My Word For 2017

Friday, December 30, 2016

I like the idea of having a word or short phrase that guides the year. I remember that at the end of 2008 I listened to a song called “Walk by Faith” and thought that 2009 would be guided by that -and it was! Since then though I haven’t really had anything I kept front and center. I chose words such as “glorify” or “strong” but much like my resolutions, nothing has stuck. This year however, I want to be intentional and one word came to my mind: steady.

Next year, I want to build healthy habits. I want to take it slow and see positive changes in the way I do life. I do not want fast answers or miracle solutions in any areas of my life. Well that’s not true. I do want miracles! I do want to lose weight in 3 weeks and get my finances in order before taxes hit. But the reality is: I know myself and what I need most is discipline and perseverance (my secondary words, in a sense). I know how to build a plan. I’m a master planner! But I am not so good at following through. I really suck at it actually. So whether we’re talking about parenting, cooking, health, finances, spirituality or advocacy, I want to be steady in 2017. Steady in my tone and in my attention with the boys and with Joe; in making dinners at home and having people over to build community; in keeping a budget and paying off debt; in spending time in silence and reflection; and in being faithful to my values at work and in my life. Steady. It’s not glamorous but it’s essential if I want these changes to last and become part of my life -part of who I am.

What about you? Do you have resolutions? Do you have one word or phrase that will guide 2017?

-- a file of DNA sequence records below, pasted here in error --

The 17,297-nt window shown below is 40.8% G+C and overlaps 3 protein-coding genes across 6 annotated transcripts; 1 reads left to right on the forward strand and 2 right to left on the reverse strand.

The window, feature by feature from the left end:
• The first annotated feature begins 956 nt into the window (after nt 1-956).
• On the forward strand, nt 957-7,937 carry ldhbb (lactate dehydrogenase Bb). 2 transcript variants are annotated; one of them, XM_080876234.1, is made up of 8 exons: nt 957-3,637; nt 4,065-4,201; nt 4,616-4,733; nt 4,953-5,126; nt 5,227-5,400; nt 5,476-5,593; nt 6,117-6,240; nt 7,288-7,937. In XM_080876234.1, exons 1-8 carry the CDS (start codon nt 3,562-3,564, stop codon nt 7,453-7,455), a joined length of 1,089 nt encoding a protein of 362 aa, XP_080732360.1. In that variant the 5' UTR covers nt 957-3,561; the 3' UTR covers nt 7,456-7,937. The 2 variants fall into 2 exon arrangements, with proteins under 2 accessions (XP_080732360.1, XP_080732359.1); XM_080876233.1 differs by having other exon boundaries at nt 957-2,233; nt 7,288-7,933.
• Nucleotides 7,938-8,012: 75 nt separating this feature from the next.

The Rough Parts of 2016

Tuesday, December 27, 2016

2016 was quite important for our family. We moved to a new (rental) house -a real house, with stairs and a “garden”, which is actually a small front yard, that left Léo in awe for a good month! Leo started Kindergarten at our neighborhood public school -no more French school, which made me a bit sad- and Jude entered a new daycare at the end of the summer. We’re able to walk to both schools and enjoy our friendly neighbors. We spend a lot of time with family as we live about 20 minutes from every one of Joe’s core family members. I really love where we live!

On a personal level, the year has been good but tough in 2 areas: I turned 36 and the November presidential elections left me reeling and depressed for weeks.

Turning 36 has been harder than I thought it would be. When I was just about to turn 12 my dad died at almost 36. When you’re 12, 36 seemed like a big ol’ age and even though everybody said he died “so young” I thought it was old, period. Because of that I have always thought that 35-36 was it -an appropriate age to die. So now I’m 36 and it’s been so hard to imagine the future, to make plans, to be excited about anything because… I don’t really know how to explain this but 36 feels like the end. My brain knows that 36 is young indeed but my heart hasn’t quite caught on to that yet. So I’m left in this weird space between what I know and what I feel. I’m working on it, developing small goals for myself to prove that hey, 36 (and beyond) is a good age!

And the second thing… November and Hillary Clinton’s loss… I felt sad and sick and furious and dumbfounded. I was part of the liberal bubble who frankly didn’t see that coming. I was expecting to celebrate until about 8 PM when I understood that the man who had insulted every single minority population and had flaunted his brash ignorance of facts had won the election. What a disastrous moment that was. Like many people, I cried. But, like many people, I vowed that instead of posting rants and memes on Facebook, I would do something. I have become an active member in 2 social justice groups I had joined before the election and I will be a strong ally to ensure that human rights are not taken away, whether we’re talking about marriage, reproductive health or religious freedom. Now is the time to advocate and let our voices be heard. Now is not the time to normalize the rejection of the “other.” The next four years might be tough -will be tough- but we can be united to show love, compassion, and active solidarity with those who fear for their very lives and liberties.

What about you? What are the main events that shaped how you felt and acted this past year -good or bad?